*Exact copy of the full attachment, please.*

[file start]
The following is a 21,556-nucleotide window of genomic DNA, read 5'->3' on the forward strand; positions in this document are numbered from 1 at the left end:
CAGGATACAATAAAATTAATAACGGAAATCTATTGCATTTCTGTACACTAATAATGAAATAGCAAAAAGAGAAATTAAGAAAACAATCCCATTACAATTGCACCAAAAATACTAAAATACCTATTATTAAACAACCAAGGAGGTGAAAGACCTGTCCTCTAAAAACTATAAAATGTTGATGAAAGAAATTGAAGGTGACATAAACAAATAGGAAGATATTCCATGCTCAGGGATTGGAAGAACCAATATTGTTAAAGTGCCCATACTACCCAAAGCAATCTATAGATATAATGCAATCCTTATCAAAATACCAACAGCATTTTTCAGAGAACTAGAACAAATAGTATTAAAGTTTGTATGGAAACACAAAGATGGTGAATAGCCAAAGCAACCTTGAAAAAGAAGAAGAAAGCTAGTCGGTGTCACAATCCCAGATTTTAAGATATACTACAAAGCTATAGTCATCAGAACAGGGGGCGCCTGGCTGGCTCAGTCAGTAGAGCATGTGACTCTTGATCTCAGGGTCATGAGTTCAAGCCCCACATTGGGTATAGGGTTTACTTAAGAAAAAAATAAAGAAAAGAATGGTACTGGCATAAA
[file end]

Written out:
The following is a 21,556-nucleotide window of genomic DNA, read 5'->3' on the forward strand; positions in this document are numbered from 1 at the left end:
CAGGATACAATAAAATTAATAACGGAAATCTATTGCATTTCTGTACACTAATAATGAAATAGCAAAAAGAGAAATTAAGAAAACAATCCCATTACAATTGCACCAAAAATACTAAAATACCTATTATTAAACAACCAAGGAGGTGAAAGACCTGTCCTCTAAAAACTATAAAATGTTGATGAAAGAAATTGAAGGTGACATAAACAAATAGGAAGATATTCCATGCTCAGGGATTGGAAGAACCAATATTGTTAAAGTGCCCATACTACCCAAAGCAATCTATAGATATAATGCAATCCTTATCAAAATACCAACAGCATTTTTCAGAGAACTAGAACAAATAGTATTAAAGTTTGTATGGAAACACAAAGATGGTGAATAGCCAAAGCAACCTTGAAAAAGAAGAAGAAAGCTAGTCGGTGTCACAATCCCAGATTTTAAGATATACTACAAAGCTATAGTCATCAGAACAGGGGGCGCCTGGCTGGCTCAGTCAGTAGAGCATGTGACTCTTGATCTCAGGGTCATGAGTTCAAGCCCCACATTGGGTATAGGGTTTACTTAAGAAAAAAATAAAGAAAAGAATGGTACTGGCATAAA